Although this book is the third part of the ‘Some Hope’ trilogy but, as in my case, did not read the aforementioned series of books, Mother’s Milk can be read independently.
One thing that struck me instantly about the book is St. Aubyn’s writing style. Conversational, yet witty. Acerbic but warm. Throughout the book I kept laughing and extinguishing quickly within the next sentence. So powerful is the use of language that the novel will ensnare you right away.
The main focus of Mother’s Milk is clearly ‘Middle Age’ and poses the question on what a man, with a troubled past and a comfortable present do? with main protagonist Patrick Melrose, he solves this by 1) having an affair, 2) worrying on whether he will be the ideal role model for his newly born son 3) moves to America.
When focusing on minute details and the inner workings of Patrick’s mind, St. Aubyn simply dazzles. Ultimately Melrose is a very complex character and yet wants things to be simple but can’t due to his multi-angled reasoning. St. Aubyns sense of satire is rich as well as his portrayal of the U.S. as a consumer machine has to be read.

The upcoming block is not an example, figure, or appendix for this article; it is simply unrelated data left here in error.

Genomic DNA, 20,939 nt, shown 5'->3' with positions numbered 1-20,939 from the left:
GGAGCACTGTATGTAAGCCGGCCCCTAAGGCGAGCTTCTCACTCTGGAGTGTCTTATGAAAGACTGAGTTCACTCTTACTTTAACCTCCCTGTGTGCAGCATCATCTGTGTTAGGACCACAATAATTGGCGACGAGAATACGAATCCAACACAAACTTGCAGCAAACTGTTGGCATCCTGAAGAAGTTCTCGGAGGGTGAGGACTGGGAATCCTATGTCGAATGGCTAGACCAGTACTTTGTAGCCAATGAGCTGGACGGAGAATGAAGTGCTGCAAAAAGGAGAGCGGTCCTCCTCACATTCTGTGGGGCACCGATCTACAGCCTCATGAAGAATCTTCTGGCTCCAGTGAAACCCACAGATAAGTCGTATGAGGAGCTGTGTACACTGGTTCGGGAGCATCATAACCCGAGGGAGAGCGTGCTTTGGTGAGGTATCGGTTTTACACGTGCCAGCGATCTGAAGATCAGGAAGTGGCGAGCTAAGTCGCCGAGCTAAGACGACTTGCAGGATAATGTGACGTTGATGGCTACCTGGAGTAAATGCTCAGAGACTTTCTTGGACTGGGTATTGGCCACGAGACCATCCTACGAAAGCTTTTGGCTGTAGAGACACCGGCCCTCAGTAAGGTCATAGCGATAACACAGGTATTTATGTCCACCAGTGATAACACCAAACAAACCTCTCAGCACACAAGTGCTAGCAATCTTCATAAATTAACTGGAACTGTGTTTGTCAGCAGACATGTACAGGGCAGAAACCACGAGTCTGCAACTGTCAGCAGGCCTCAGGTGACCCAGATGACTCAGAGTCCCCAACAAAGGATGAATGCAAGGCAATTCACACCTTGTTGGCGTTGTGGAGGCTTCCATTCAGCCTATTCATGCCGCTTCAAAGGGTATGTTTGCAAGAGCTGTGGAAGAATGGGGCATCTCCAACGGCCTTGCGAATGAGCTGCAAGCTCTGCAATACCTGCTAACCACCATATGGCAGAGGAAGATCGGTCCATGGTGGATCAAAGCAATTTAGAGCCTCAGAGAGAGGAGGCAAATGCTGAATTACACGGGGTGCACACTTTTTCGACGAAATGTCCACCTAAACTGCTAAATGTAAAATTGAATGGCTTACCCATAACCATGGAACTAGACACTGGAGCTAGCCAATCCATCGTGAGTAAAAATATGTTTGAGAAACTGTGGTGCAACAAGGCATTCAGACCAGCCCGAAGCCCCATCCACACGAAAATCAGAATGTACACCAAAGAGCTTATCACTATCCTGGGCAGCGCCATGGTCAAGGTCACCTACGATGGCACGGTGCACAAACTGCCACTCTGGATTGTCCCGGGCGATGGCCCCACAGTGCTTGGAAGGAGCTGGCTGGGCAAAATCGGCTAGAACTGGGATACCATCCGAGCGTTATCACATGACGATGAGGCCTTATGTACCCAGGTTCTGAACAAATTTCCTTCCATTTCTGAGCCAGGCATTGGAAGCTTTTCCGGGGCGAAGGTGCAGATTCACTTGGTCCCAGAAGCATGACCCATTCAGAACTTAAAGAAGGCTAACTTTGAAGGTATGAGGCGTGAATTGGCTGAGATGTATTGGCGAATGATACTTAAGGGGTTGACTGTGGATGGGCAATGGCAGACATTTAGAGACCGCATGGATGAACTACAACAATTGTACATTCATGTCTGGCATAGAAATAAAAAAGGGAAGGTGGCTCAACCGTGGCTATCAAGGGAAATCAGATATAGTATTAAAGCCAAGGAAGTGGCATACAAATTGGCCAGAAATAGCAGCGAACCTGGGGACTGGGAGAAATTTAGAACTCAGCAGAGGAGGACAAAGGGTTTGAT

Oddly enough I am having a hard time in describing the novel, mainly because it’s very true to life. I feel that middle-aged men (thankfully I haven’t reached that time yet) do have these thoughts and St. Aubyn captures that. Maybe because I cannot relate to this 100% so I am a bit hesitant in placing my views down here.
Ultimately , though Mother’s Milk is a very enjoyable read and it has a fresh feel all over it.